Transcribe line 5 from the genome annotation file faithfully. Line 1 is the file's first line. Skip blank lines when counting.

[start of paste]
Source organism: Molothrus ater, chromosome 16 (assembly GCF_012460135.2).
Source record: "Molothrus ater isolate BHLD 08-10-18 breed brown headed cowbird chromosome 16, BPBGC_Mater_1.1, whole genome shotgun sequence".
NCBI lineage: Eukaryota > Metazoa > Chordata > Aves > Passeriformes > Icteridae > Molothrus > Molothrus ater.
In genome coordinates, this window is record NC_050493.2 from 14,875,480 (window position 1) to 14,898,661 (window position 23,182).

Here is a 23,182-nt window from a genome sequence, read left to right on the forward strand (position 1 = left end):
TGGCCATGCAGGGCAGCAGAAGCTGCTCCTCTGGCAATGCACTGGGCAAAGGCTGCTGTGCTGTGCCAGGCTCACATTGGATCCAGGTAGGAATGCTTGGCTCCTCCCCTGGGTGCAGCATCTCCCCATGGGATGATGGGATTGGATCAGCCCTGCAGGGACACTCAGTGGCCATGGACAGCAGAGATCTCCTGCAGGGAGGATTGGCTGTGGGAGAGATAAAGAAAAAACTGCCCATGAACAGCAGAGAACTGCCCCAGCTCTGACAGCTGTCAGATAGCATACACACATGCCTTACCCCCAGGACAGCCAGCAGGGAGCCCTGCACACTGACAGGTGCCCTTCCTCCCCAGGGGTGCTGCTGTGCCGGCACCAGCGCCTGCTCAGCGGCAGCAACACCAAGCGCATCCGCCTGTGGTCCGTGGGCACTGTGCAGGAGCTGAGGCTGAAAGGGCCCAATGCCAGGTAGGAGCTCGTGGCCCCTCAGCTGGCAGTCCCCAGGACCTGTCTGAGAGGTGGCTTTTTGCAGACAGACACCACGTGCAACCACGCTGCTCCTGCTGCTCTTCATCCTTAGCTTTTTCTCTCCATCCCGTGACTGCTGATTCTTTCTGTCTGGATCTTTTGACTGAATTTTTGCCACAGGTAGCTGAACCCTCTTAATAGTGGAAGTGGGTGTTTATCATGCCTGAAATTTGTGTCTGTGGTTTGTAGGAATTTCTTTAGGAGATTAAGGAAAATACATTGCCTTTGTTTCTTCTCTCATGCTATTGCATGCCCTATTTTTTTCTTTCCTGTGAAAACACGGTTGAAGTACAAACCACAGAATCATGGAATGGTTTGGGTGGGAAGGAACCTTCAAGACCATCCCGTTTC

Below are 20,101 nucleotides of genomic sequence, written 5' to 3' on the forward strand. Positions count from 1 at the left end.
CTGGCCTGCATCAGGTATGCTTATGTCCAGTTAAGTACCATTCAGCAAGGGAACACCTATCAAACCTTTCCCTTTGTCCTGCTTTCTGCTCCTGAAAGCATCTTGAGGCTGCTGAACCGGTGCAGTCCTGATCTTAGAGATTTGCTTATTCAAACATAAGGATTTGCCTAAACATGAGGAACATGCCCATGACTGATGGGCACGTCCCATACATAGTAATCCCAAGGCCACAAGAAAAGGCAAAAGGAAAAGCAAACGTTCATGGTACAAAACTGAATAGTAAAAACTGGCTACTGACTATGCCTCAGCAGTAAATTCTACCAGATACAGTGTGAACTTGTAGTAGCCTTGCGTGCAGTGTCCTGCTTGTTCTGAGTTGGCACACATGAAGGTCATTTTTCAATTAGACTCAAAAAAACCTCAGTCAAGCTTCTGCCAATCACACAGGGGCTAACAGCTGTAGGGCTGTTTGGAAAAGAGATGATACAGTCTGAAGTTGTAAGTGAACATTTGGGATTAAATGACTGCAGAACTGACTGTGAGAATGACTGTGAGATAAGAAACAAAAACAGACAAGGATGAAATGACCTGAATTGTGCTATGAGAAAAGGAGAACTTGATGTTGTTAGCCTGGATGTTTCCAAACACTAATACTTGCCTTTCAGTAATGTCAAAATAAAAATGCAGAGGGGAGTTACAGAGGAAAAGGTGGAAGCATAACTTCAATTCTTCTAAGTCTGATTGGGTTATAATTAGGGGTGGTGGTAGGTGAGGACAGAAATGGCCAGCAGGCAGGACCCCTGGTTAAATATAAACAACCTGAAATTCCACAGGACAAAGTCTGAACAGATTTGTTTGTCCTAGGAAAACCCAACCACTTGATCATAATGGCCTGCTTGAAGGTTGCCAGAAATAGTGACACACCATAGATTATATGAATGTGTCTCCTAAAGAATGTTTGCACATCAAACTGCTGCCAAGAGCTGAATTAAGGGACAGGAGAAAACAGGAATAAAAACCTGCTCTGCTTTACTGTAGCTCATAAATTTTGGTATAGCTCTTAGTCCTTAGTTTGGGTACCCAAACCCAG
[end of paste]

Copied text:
Here is a 23,182-nt window from a genome sequence, read left to right on the forward strand (position 1 = left end):